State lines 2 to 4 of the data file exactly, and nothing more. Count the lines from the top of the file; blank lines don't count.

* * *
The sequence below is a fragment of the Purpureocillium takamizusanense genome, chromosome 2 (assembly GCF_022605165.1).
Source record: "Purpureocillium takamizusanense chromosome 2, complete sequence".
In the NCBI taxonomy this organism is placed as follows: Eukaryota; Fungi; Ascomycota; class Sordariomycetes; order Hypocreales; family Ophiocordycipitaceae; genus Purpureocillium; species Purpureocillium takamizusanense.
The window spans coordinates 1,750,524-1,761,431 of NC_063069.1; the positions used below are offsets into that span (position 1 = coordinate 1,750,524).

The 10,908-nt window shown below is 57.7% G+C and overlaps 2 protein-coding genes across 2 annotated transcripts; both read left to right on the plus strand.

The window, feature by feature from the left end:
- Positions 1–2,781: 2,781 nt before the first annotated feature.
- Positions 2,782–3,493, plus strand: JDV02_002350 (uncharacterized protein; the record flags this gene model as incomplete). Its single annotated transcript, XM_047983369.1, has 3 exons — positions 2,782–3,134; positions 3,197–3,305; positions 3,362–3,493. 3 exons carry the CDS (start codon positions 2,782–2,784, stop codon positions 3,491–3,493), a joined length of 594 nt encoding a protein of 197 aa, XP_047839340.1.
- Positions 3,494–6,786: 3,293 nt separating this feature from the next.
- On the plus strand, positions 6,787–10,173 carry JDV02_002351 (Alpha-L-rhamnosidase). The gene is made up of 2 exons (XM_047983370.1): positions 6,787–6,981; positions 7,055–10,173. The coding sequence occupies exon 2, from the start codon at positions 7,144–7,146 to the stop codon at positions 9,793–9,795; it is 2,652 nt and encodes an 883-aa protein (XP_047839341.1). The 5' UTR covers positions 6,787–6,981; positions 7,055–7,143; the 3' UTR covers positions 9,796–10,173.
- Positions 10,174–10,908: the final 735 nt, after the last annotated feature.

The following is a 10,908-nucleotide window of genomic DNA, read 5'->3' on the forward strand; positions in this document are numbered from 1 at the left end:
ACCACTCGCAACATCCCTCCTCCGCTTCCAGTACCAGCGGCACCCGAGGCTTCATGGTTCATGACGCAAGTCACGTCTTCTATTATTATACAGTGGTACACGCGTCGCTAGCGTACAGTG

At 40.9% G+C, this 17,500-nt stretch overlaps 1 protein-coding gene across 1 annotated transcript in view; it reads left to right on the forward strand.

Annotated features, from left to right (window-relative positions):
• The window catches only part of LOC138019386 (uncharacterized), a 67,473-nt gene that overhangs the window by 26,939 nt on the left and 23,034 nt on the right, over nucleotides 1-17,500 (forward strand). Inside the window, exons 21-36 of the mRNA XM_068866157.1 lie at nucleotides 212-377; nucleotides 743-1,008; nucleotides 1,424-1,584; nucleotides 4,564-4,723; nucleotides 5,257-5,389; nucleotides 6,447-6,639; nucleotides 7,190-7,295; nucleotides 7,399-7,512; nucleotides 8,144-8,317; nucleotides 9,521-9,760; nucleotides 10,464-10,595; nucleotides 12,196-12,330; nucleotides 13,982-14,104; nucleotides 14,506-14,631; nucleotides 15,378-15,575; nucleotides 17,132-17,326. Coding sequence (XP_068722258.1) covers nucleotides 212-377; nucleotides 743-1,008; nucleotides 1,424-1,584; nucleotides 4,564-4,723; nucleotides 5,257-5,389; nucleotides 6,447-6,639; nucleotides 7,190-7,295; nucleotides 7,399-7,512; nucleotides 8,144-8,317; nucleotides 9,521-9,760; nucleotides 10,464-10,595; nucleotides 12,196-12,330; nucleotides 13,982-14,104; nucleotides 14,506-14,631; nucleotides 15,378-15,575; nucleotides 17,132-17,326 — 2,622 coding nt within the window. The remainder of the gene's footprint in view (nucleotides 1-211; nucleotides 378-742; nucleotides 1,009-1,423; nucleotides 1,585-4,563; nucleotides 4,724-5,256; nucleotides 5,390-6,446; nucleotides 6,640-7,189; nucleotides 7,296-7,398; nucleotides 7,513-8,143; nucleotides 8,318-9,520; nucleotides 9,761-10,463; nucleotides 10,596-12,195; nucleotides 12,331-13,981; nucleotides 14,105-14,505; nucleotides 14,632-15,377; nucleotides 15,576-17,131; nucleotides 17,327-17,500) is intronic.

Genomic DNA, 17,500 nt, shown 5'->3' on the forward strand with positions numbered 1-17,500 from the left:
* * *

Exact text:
Source record: "Purpureocillium takamizusanense chromosome 2, complete sequence".
In the NCBI taxonomy this organism is placed as follows: Eukaryota; Fungi; Ascomycota; class Sordariomycetes; order Hypocreales; family Ophiocordycipitaceae; genus Purpureocillium; species Purpureocillium takamizusanense.
The window spans coordinates 1,750,524-1,761,431 of NC_063069.1; the positions used below are offsets into that span (position 1 = coordinate 1,750,524).